TABLE of CONTENTS April 2016
BY Alan Greenblatt
North Carolina's fight over LGBT protections is part of a larger recent shift in political dynamics: States are thwarting local laws any chance they get -- while simultaneously complaining about federal intrusion on their own.
The former mayor, convicted of corruption, is trying to win back voters’ trust. The odds are she will.
While states are focused on the opioid epidemic, they may not be paying enough attention to the lab-created drugs that are hard to control.
The state’s secretary of transportation, Stephanie Pollack, is a liberal in a conservative administration and an advocate in an administrative post. But she’s making it work.
States and cities want to support women- and minority-owned businesses. But they often don’t know who they’re really paying.
It’s one of the few issues with bipartisan support in Washington. But for several reasons, the chances for change this year are dwindling.
The ruling lets unions keep collecting fees from nonunion members -- for now. The case is likely to be retried.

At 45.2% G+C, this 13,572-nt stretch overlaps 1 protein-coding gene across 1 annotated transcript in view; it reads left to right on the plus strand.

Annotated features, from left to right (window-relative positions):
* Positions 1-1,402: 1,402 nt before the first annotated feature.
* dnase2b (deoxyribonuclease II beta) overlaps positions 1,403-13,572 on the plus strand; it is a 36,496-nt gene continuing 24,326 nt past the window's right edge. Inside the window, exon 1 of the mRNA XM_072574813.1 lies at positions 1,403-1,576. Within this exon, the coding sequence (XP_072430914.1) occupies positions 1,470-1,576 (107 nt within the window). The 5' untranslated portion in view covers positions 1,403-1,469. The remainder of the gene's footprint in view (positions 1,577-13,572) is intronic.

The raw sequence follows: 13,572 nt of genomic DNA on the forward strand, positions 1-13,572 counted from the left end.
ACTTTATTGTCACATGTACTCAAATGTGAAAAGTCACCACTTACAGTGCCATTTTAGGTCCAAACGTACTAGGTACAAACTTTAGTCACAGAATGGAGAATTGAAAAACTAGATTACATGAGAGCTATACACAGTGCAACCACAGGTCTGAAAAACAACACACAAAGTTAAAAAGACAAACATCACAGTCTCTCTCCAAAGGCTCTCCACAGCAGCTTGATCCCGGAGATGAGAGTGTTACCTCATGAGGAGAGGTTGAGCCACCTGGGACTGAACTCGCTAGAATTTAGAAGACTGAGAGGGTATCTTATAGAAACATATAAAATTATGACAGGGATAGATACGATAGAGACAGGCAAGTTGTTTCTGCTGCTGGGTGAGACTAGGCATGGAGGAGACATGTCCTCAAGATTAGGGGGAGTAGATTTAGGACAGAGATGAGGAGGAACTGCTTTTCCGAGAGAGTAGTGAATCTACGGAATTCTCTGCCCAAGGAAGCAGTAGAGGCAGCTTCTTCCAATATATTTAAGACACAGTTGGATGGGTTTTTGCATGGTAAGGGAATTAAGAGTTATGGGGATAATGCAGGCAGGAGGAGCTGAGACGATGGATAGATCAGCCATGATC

POLITICS + POLICY
As states act more like independent sovereigns, Washington has itself to blame.
Presidential contenders have plans for making college more affordable. But it's an issue not easily solved from the Oval Office.
Many of the governors with the highest approval ratings were elected on the other party’s turf.
There's a growing movement to make the drug that can reverse overdoses widely available at pharmacies, police departments and schools.
In a decision that could spell the end for coal in the West, Oregon became the first state in the nation to pass legislation to completely do away with the dirty energy source.
Riding the subway is a sign of a good life -- according to pop culture, anyway.
In much of the country, school districts survive even when they have few students. In an era of budget cutbacks, these districts are prime targets for consolidation.
As more aging Americans slip into poverty, governments need to be ready.
At least one state is using the experience to find a new way to prepare for the next recession.
The sleek new stations throughout the city let users make 911 calls and search the web -- all for free.